After a couple of months -- and conversations with the other workers -- I learned that I could reach various points on the campus through underground steam tunnels. On my way back from teaching a class, I could pretend that I was Jean Valjean evading Inspector Javert in the sewers of Paris. My cubicle was so far from the center of campus that students rarely found me. Once, shortly after teaching Conrad's Heart of Darkness, I asked one of my advisees "Are you an assassin?" And he said, without missing a beat, "No, I'm an errand boy sent by grocery clerks." We laughed for two minutes. It was the high point of my semester."


Dr. Berube on the Power of Theory

Last night, I dusted off my copy of Wild Orchids and Trotsky that I bought and was supposed to read in the "Research Methods, Disciplinary Issues, and Other Myriad Wonderings Omnibus" Course in my first semester in the Penn State Grad Program (I must confess, I did not read any of the essays, and Dr. Berube was nowhere near enough to smack me upside the head). My wife and I read his entire essay out loud and nearly cried upon meeting another group of people that tries to live the difficult-to-pin-down-yet-indespensible lessons that one learns from taking theory and learning and community and caring seriously (the group being his family). The detail about Papa Berube's learning that Home Despot doesn't have kiddie seats unlike grocery stores (thus demonstrating a gendering fungo bat at work in the social text) made me wish that I had somehow picked up this book as a new graduate student (alas, our entire class glossed over class material trying to get through A.S. Byatt's Possession). It is in these small stories of lessons learned and taking the care to share your growth that demonstrates how these scary things like "theory" and "antifoundationalism" not only matter--they can get us to that "moral center" that so many want to impose by gun.

Read his post if you want to see just how down to earth and righteous a theory head can be.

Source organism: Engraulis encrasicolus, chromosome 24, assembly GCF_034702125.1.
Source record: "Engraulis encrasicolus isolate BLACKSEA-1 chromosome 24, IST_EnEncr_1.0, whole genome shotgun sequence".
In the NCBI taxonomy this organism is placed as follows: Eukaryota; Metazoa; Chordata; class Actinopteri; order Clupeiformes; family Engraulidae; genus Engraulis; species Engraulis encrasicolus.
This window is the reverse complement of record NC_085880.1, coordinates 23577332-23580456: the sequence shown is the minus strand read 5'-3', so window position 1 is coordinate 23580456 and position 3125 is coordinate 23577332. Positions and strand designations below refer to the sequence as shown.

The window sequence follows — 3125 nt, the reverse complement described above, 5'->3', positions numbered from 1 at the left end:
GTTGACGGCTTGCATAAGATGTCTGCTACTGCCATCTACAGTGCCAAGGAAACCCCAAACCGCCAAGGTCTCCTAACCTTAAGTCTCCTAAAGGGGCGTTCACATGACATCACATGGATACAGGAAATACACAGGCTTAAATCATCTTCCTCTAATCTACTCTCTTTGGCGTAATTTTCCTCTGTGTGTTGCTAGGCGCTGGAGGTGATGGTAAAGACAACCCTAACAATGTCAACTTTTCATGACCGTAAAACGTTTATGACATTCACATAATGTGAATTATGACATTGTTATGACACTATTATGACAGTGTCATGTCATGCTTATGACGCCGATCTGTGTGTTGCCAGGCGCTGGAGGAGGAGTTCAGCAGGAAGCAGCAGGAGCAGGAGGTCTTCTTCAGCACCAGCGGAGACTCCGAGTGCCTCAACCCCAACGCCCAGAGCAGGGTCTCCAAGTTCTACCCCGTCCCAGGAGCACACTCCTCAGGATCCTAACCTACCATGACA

Culture in the Ohio Wasteland

Last Friday I went out to toast a colleague's birthday and returned to one of my favorite restaurants in this part of Northwest Ohio (scratch that--make that my favorite)--Cohen and Cooke (Please excuse the atrocious spelling in the linked-to review--"pablano," "civiche," and "gonache" [!]--apparently the copyeditor died that evening). For a pretty respectable price, I shared a diver scallop with mustard slaw and grilled apple appetizer, a grouper with black rice and papaya appetizer (big enough to be an entree), and a cheese plate. Unbelievably good, and I know the money is going to support people who do good work and not just lining some foreign crony's pockets. Eating sabayon with wine-soaked figs in a historic, beautiful, and funky place AND you're keeping the money local...

The owners have scratched out a mini-empire here in Bowling Green since I arrived about two years ago. They occupy parts of what used to be a hotel. First they built a restaurant that serves prix fixe and heartbreakingly fresh fish and fine food in the evening. Soon, they bought the adjoining hotel lobby and made it into a lounge (the "stage" is the old grand staircase and landing--too cool). Soon after, they bought a neighboring coffeehouse. Now, they are building what I think is a taqueria. Although their fine eating restaurant serves a really good lunch, I can't wait for the new addition.


Johndan Letting it all hang out

I remember reading Johndan Johnson-Eilola's writing when I was in graduate school (right about the time he left Purdue for Clarkson). Reading his books was one of the ways that I distanced myself from the stuffy Literature and carping Creative Writing Types. Reading Nostalgic Angels and such just made you feel cooler. Recently, his blogs and writing have seemed....well....academic (or just not quite as "ubercool"). His recent posts on painting his fingernails and wiping his hard drive seemed a bit confessional and gratitutous at first (at least for the editor of the stodgy Central Works in Technical Communication), but the more I think about it, the more I like to see these glimpes of the *old* Dr. Johnson-Eilola--the bad boy of Tech Comm. Welcome back Johndan.


Alternative Energy Blog

This Blog is updated with new developments in alternative energy Give it a whirl if you are interested in a non-partisan glimpse into what's going on in alternative energy.


Gore TV